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Mitch Henderson

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Mitch Henderson
Sport(s) Basketball
Current position
Title Head coach
Team Princeton
Conference Ivy
Record 121–66 (.665)
Biographical details
Born (1975-08-14) August 14, 1975 (age 42)
Vincennes, Indiana
Playing career
1994–1998 Princeton
1998–1999 Sligo
Coaching career (HC unless noted)
2000–2011 Northwestern (assistant)
2011–present Princeton
Head coaching record
Overall 121–66 (.665)
Tournaments 0–1 (NCAA)
0–1 (NIT)
2–2 (CBI)
Accomplishments and honors
Championships
Ivy regular season championship (2017)
Ivy Tournament championship (2017)
Awards
  • Second-team All-Ivy (1998)
  • South Bend Tribune high school Male Athlete of the Year (1994)
  • Ivy League Coach of the Year (2017)

Mitchell Gordon Henderson (born August 14, 1975) is an American college basketball coach, currently serving as head coach for the Princeton Tigers men's basketball team. Before taking the Princeton job in 2011, he served as an assistant for the Northwestern Wildcats men's basketball team for 11 seasons under Bill Carmody.[1] He had been a member of three consecutive Ivy League champion Princeton teams as a player (two of which went undefeated in conference, the first tying the school record with 19 consecutive wins and the second achieving 20). He was a co-captain of the second of these undefeated league champions along with Steve Goodrich.

Early life[edit]

Born in Vincennes, Indiana, Henderson later lived in Lexington, Kentucky as a teenager and attended Culver Military Academy in the northwestern Indiana town of Culver for high school.[2][3] Henderson was a twelve-time varsity letter winner at Culver in football, basketball and baseball. In 1994, he was drafted by the New York Yankees with the 24th pick of the 29th round, 815th overall in the 1994 Major League Baseball draft.[4][5] In baseball, he was a pitcher.[6] He was named the 1994 South Bend Tribune high school Male Athlete of the Year.[7] He did not sign with the Yankees and retained his amateur status although he chose to pursue basketball rather than baseball in college.

As a basketball player, he was a four-year starter at Princeton University, where he was captain of the Ivy League champion 1997–98 Princeton Tigers men's basketball team as well as a member of the 1995–96 and 1996–97 conference champions. The latter two teams were undefeated in conference play and were coached by Carmody.[4] The 1995–96 team was notable for its upset of the defending national champion UCLA Bruins in the 1996 NCAA Tournament.[4]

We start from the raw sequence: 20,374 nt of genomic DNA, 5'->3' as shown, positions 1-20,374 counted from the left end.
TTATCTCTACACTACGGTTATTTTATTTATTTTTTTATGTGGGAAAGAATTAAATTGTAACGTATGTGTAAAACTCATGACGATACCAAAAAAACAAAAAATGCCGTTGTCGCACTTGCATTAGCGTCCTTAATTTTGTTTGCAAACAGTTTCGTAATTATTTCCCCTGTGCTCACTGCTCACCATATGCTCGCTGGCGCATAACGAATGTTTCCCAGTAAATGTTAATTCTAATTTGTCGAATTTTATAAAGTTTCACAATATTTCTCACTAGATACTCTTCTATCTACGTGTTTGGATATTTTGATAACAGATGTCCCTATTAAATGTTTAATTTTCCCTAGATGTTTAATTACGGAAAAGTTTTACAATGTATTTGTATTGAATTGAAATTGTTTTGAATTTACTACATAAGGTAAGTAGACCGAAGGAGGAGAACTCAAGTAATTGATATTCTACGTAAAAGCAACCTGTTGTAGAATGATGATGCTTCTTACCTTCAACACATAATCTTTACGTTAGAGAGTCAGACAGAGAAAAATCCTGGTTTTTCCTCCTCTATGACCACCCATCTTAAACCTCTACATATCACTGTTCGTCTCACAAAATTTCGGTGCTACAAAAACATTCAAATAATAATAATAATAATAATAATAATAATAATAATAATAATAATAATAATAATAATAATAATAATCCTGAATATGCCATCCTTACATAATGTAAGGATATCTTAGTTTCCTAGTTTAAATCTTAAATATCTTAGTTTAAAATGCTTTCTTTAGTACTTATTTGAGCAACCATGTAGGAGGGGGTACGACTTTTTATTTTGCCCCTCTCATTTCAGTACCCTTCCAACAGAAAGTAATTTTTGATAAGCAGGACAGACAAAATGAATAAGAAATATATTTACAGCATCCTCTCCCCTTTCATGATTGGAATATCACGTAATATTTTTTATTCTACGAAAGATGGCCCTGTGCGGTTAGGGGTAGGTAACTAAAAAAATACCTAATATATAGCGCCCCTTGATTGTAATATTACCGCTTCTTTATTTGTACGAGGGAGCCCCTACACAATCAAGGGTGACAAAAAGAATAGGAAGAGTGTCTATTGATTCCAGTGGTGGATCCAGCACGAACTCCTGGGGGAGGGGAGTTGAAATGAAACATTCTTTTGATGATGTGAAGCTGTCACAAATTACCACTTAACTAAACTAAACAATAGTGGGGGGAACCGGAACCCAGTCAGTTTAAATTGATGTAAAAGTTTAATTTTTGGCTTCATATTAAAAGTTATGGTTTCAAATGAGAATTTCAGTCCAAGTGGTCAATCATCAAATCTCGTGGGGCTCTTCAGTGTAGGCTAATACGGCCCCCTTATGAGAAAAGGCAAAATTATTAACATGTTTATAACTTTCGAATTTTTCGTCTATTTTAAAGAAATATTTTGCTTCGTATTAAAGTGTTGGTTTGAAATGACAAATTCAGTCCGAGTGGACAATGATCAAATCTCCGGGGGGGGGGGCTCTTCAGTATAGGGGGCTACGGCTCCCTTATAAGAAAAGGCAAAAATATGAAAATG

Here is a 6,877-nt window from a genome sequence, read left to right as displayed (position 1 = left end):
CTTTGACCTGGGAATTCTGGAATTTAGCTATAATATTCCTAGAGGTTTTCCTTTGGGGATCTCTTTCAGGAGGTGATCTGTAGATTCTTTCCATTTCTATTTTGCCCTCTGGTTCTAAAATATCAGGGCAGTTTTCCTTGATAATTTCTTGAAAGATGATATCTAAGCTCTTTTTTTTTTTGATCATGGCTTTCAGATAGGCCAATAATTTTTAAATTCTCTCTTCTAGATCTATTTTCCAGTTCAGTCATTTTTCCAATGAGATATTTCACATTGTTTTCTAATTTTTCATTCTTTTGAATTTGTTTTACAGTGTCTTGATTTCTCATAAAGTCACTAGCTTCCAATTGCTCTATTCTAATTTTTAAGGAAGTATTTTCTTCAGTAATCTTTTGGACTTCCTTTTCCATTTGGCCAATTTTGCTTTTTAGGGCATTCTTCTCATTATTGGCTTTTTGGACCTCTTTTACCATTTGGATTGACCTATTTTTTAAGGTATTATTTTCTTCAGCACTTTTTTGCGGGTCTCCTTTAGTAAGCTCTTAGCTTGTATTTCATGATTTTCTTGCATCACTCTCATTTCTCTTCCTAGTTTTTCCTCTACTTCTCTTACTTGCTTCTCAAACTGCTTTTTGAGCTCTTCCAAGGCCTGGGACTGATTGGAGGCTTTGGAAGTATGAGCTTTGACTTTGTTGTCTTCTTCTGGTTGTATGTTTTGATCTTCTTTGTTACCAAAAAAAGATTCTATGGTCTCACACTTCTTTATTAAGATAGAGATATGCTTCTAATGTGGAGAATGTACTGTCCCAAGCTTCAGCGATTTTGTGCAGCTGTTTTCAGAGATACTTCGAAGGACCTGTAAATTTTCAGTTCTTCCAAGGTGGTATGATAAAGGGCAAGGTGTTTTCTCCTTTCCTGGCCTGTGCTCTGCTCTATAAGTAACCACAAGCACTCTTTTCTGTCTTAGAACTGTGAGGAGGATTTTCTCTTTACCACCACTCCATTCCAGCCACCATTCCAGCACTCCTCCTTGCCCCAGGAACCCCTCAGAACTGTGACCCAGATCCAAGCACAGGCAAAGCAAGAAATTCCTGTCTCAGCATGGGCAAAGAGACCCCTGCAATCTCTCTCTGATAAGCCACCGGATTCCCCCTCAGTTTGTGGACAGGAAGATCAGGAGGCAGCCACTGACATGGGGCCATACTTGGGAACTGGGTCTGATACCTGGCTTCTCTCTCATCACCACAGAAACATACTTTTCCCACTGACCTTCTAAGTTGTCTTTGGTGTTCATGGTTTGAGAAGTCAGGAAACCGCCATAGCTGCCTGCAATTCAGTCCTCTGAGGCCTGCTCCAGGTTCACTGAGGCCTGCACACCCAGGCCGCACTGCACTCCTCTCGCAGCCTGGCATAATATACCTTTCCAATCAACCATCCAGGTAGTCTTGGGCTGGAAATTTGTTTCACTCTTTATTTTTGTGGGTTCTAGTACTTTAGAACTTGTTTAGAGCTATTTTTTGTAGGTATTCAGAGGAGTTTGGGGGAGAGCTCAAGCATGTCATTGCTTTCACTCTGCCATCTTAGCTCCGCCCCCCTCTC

The 1996–97 team finished the regular season on a school record 19-game winning streak.[8][9] In the 1997 NCAA Men's Division I Basketball Tournament, against the fifth-seeded California Golden Bears, the team lost 55–52.[9][10][11] Henderson had tied the score at 50 with 1:37 to play.[12] Henderson was a 1997 honorable mention All-Ivy League selection.[13]

The 1997–98 team posted a 27–2 overall record, reached the top 10 in the national polls, and achieved a 14–0 conference record.[4][9] The Tigers entered the 1998 NCAA Men's Division I Basketball Tournament on a 19-game winning streak and finished the season ranked eighth in the final USAToday/NABC Coaches Poll.[14][15] He was a 1998 2nd team All-Ivy League selection.[16] In the 1998 tournament opening game for the fifth-seeded Tigers, he scored 19 points to help them defeat the UNLV Runnin' Rebels 69–57, which marked the team's 20th consecutive win—a school record.[9][17][18]

He was briefly a member of the Atlanta Hawks of the National Basketball Association during the 1998–99 NBA season, but he did not appear in any regular season games.[19][20] He also played professional basketball in Sligo, Ireland, from August 1998 to January 1999.[4]

Coaching career[edit]

Henderson served as an assistant to his former coach Carmody during Carmody's first eleven seasons as the coach at Northwestern University. Carmody used Henderson, who commonly scrimmaged with the players, as part of a joke for a Sports Illustrated: "I don't mind that Mitch is cagier and smarter than all those guys on the court. The thing that bothers me is that he's faster than all of them."[21] During Henderson's final three seasons at Northwestern, the team qualified for the National Invitation Tournament.[22][23][24]